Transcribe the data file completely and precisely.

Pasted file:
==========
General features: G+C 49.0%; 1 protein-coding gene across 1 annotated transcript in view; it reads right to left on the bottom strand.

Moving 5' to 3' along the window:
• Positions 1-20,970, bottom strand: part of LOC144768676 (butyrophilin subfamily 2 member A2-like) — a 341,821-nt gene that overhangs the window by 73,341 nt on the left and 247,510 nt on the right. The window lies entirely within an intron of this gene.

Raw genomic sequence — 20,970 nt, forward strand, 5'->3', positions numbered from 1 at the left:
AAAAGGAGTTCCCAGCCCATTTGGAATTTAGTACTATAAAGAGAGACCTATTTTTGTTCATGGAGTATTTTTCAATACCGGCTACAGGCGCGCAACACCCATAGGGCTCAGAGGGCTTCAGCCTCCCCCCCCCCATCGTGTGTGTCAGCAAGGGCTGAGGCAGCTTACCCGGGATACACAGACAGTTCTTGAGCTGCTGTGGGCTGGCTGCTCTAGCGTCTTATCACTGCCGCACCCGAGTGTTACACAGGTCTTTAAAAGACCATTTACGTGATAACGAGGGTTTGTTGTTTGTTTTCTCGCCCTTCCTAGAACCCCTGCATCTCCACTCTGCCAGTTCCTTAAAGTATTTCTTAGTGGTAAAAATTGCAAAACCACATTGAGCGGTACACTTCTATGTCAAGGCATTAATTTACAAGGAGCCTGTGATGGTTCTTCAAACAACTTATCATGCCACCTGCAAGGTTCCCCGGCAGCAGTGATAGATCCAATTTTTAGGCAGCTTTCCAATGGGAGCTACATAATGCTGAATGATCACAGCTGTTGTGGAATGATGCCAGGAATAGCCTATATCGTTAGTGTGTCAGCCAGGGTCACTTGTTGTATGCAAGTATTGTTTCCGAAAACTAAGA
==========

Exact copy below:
General features: G+C 49.0%; 1 protein-coding gene across 1 annotated transcript in view; it reads right to left on the bottom strand.

Moving 5' to 3' along the window:
• Positions 1-20,970, bottom strand: part of LOC144768676 (butyrophilin subfamily 2 member A2-like) — a 341,821-nt gene that overhangs the window by 73,341 nt on the left and 247,510 nt on the right. The window lies entirely within an intron of this gene.

Raw genomic sequence — 20,970 nt, forward strand, 5'->3', positions numbered from 1 at the left:
AAAAGGAGTTCCCAGCCCATTTGGAATTTAGTACTATAAAGAGAGACCTATTTTTGTTCATGGAGTATTTTTCAATACCGGCTACAGGCGCGCAACACCCATAGGGCTCAGAGGGCTTCAGCCTCCCCCCCCCCATCGTGTGTGTCAGCAAGGGCTGAGGCAGCTTACCCGGGATACACAGACAGTTCTTGAGCTGCTGTGGGCTGGCTGCTCTAGCGTCTTATCACTGCCGCACCCGAGTGTTACACAGGTCTTTAAAAGACCATTTACGTGATAACGAGGGTTTGTTGTTTGTTTTCTCGCCCTTCCTAGAACCCCTGCATCTCCACTCTGCCAGTTCCTTAAAGTATTTCTTAGTGGTAAAAATTGCAAAACCACATTGAGCGGTACACTTCTATGTCAAGGCATTAATTTACAAGGAGCCTGTGATGGTTCTTCAAACAACTTATCATGCCACCTGCAAGGTTCCCCGGCAGCAGTGATAGATCCAATTTTTAGGCAGCTTTCCAATGGGAGCTACATAATGCTGAATGATCACAGCTGTTGTGGAATGATGCCAGGAATAGCCTATATCGTTAGTGTGTCAGCCAGGGTCACTTGTTGTATGCAAGTATTGTTTCCGAAAACTAAGA